About Blue Rocky Mountain Columbine: This blue beauty grows on the meadows and cliffs of Colorado’s Rocky Mountains, and was adopted as its official state flower in 1899 after winning the vote of the state’s school children. Edwin James, a botanist for the one of the first climbing expeditions to Pike’s Peak, first discovered and described this alpine flower in 1820; it grows at an altitude range of 10,000-13,000 feet, establishing itself on rocky slopes or cliffs. Since this species has become increasingly rare in the wild, Colorado law asks its citizens to protect the flower’s growth. The name “columbine” is derived from the Latin “columba,” or dove, since an upside down bloom looks like a circle of doves around a fountain. The Latin genus name “Aquilegia” means “eagle,” since the spikes on the back of the flower look like an eagle’s talons.
Blue Rocky Mountain Columbine Germination: Plant in fertile, moist, well-drained soil and full sun or partial shade; this flower appreciates being shielded from the midday sun. Direct sow in early fall, sowing the seed just below the surface of the soil. For spring planting, mix the seed with moist sand and store it in the refrigerator for 60 days before direct sowing after the last frost. The seed can also be started indoors, planted just below the surface of a flat and kept at a temperature of 60-65 degrees F until germination; keep the soil lightly moist. Space seedlings 16-18" apart.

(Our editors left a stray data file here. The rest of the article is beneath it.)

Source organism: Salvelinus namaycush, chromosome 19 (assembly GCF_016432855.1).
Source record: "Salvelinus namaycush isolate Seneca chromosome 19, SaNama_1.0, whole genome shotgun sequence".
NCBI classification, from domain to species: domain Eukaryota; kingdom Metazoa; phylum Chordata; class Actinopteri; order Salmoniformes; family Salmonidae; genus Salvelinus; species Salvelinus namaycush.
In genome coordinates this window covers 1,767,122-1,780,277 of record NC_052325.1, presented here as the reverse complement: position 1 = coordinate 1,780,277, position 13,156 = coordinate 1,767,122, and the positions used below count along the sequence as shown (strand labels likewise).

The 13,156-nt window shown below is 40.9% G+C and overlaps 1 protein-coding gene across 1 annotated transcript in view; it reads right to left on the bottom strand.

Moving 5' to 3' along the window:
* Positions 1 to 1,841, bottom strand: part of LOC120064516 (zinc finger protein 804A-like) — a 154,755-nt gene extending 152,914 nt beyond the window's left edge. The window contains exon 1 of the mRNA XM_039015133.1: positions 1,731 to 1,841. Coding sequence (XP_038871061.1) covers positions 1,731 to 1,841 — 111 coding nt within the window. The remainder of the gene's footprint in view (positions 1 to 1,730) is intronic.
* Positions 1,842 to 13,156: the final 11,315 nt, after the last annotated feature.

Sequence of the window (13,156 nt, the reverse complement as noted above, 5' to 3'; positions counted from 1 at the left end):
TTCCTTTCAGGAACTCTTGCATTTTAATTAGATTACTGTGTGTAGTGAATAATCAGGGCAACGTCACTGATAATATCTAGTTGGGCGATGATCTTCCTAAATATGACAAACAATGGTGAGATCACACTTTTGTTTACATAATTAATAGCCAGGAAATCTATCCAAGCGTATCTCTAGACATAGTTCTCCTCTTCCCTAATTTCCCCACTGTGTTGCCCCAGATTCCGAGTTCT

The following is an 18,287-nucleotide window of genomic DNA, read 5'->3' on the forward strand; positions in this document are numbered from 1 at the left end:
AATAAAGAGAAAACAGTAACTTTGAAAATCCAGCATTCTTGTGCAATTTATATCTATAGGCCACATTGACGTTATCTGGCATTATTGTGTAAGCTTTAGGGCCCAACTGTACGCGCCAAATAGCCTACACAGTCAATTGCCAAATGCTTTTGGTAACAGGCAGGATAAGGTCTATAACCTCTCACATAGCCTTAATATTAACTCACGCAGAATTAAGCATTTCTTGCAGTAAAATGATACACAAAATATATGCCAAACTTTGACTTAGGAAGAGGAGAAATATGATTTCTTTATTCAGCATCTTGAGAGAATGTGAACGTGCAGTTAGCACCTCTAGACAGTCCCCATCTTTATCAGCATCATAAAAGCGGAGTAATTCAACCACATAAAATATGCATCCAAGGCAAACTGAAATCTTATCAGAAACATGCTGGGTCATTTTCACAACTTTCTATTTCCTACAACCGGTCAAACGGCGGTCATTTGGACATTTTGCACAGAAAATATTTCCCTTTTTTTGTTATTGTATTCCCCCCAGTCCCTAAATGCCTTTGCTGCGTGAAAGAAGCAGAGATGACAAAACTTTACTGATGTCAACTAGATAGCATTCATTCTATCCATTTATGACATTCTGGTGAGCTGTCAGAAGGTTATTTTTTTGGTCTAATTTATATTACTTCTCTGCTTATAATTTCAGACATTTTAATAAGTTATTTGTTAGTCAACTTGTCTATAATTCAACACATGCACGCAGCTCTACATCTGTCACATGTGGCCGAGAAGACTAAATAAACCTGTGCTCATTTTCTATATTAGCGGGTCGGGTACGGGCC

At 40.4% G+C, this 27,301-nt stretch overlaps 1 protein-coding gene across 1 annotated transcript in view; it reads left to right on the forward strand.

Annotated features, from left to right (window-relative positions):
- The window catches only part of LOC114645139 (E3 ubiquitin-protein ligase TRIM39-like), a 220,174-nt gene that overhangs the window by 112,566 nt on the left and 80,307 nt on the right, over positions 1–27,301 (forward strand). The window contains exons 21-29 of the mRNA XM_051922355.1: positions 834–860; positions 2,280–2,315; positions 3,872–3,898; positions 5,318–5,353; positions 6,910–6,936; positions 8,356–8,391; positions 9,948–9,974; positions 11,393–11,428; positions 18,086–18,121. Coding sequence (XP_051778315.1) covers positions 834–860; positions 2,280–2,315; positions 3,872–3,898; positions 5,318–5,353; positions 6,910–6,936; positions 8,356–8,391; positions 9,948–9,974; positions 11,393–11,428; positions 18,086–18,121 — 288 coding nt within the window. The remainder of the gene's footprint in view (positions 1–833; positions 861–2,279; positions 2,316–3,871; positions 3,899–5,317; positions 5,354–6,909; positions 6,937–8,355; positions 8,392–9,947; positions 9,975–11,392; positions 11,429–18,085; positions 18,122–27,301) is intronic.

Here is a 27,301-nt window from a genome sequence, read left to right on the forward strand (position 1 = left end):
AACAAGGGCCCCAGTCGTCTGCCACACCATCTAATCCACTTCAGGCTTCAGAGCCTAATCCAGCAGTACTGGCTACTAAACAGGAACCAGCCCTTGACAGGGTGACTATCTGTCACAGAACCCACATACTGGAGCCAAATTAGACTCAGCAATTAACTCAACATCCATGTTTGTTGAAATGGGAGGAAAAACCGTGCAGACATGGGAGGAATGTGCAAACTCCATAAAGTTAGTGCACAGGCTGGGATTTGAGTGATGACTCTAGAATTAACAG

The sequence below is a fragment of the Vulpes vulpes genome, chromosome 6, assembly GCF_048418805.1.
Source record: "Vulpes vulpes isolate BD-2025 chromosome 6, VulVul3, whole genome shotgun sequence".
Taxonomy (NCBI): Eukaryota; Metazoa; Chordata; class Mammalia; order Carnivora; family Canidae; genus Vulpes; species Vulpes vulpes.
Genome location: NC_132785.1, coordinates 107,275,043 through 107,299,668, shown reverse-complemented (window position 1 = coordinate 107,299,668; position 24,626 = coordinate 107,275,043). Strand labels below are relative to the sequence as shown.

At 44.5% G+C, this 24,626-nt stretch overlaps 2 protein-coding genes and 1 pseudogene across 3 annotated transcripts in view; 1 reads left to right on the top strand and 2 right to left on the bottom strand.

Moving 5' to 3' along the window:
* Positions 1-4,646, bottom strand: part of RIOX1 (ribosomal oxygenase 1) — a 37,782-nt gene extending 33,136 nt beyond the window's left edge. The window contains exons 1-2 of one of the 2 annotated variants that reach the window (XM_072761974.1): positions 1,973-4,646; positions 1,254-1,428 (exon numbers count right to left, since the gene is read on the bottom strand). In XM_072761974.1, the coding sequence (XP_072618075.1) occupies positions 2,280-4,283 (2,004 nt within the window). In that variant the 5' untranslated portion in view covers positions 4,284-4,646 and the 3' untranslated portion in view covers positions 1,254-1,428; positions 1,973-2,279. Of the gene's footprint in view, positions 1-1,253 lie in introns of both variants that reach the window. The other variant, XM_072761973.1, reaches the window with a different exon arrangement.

Growing Blue Rocky Mountain Columbine Seeds: Keep the seedlings watered and control weeds. Mature plants tolerate some dryness, but should be watered in the heat of summer. Hot and humid weather may cause the plant to wilt, since this plant prefers cool weather and can survive light frosts. Flowers planted from seed will bloom in their second year of growth. After blooming, the foliage will die off. Established plants can be divided, though they will self sow readily; volunteer plants can easily be transplanted. Deadhead the wilted blossoms if new plants are not wanted. Columbine attracts hummingbirds, butterflies, and bees and resists deer. Its natural growth in rocky areas makes it a good choice for rock gardens.
Harvesting Blue Rocky Mountain Columbine: Columbine makes a lovely cut flower. Choose blossoms that have just opened for the longest vase life. Keep in mind that this plant can be toxic and should not be ingested.
Saving Blue Rocky Mountain Columbine Seeds: Keep in mind that this plant will cross pollinate easily with other varieties of columbine. Watch the maturing seed pods carefully, since they will open and expose their seed when fully ripe. Shake the open pods into a container to remove the seed. Store the seed in a cool, dry place for up to two years.
Detailed Blue Rocky Mountain Columbine Info: Origin: US Native Other Common Names: Colorado Blue Columbine, Colorado Columbine Duration: Perennial Bloom Time: Summer Height: 24-36 inches Spacing: 16-18 inches Light: Full Sun to Part Shade Soil Moisture: Medium USDA Zone: 3a-8b Seeds Per Oz: 27,000 Produces rounded, dark green leaflets and 1” flowers with periwinkle blue sepals and white inner petals.